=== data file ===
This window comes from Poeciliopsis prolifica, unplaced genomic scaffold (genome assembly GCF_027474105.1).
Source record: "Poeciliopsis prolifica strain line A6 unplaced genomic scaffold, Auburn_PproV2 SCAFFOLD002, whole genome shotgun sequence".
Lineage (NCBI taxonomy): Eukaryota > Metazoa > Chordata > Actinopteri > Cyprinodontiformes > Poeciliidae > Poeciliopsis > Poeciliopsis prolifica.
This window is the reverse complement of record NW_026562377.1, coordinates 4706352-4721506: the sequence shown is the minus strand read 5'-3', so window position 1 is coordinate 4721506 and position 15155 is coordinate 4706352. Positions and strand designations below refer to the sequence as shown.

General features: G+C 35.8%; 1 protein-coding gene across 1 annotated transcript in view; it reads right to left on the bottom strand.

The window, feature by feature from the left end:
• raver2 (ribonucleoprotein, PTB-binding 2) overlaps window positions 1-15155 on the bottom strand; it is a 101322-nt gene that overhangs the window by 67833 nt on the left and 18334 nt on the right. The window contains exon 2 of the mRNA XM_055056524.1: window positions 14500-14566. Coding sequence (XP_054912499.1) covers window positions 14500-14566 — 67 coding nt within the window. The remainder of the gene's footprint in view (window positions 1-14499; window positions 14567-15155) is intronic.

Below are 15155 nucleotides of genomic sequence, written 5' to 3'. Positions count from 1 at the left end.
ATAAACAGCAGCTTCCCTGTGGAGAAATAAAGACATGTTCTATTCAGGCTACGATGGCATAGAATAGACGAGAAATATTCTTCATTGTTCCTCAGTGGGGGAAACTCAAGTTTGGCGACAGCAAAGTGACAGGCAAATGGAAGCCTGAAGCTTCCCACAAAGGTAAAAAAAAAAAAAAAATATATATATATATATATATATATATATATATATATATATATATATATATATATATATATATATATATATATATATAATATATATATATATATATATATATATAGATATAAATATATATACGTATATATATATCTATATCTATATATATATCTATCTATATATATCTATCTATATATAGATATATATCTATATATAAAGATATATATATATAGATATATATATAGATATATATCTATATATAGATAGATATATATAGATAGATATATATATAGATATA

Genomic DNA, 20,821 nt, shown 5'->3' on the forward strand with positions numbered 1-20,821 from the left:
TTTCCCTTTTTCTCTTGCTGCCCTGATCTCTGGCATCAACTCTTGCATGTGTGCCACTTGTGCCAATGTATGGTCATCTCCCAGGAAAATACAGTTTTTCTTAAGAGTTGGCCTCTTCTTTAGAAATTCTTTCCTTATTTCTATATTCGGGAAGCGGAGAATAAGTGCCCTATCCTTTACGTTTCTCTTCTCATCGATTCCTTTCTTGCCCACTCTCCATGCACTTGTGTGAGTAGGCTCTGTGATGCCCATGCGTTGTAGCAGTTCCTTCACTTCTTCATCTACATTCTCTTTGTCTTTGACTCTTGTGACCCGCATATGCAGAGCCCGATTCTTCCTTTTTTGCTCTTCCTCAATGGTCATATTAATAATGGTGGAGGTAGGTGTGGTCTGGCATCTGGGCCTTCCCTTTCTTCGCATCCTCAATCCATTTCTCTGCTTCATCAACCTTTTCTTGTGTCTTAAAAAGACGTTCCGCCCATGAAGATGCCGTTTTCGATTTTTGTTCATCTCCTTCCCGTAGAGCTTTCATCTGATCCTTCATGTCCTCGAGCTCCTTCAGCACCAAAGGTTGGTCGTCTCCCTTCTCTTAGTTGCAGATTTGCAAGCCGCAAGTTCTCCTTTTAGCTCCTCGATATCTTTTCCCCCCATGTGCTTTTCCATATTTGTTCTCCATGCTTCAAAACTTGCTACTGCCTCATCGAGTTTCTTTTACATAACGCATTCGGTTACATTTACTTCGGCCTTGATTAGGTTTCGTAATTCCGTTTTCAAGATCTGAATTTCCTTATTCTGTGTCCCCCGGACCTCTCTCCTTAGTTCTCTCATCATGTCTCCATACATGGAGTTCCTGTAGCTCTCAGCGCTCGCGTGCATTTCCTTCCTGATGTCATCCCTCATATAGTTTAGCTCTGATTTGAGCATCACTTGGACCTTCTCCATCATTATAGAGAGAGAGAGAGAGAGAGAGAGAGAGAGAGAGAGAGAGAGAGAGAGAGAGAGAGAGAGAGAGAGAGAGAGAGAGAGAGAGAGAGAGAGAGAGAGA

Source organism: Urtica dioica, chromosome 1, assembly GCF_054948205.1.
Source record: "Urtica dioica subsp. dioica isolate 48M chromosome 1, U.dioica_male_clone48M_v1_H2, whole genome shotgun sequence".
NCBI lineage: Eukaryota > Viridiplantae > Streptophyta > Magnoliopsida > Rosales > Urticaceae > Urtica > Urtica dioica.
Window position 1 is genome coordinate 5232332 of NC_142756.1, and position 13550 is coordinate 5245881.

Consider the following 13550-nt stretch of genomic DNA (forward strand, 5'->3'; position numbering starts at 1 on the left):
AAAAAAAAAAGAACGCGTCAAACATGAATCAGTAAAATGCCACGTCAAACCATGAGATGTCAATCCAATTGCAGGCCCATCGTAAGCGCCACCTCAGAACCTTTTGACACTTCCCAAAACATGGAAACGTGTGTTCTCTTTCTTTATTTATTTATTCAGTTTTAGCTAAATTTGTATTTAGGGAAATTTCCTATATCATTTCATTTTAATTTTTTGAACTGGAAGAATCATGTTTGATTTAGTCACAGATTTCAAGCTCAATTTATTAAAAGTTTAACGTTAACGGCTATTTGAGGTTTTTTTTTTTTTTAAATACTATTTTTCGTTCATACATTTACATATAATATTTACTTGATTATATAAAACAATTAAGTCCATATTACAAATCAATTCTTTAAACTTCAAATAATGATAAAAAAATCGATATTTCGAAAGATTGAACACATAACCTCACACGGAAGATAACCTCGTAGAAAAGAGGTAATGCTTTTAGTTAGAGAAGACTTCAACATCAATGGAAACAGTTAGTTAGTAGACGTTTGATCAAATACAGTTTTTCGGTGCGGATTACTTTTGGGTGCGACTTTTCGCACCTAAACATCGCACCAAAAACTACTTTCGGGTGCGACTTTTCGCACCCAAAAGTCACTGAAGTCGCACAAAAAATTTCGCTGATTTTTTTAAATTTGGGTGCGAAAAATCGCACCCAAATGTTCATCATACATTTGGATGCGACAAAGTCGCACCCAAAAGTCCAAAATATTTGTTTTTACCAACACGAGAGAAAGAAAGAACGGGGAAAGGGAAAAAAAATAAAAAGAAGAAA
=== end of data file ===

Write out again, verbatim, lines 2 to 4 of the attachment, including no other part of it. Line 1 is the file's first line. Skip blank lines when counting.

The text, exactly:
Source record: "Poeciliopsis prolifica strain line A6 unplaced genomic scaffold, Auburn_PproV2 SCAFFOLD002, whole genome shotgun sequence".
Lineage (NCBI taxonomy): Eukaryota > Metazoa > Chordata > Actinopteri > Cyprinodontiformes > Poeciliidae > Poeciliopsis > Poeciliopsis prolifica.
This window is the reverse complement of record NW_026562377.1, coordinates 4706352-4721506: the sequence shown is the minus strand read 5'-3', so window position 1 is coordinate 4721506 and position 15155 is coordinate 4706352. Positions and strand designations below refer to the sequence as shown.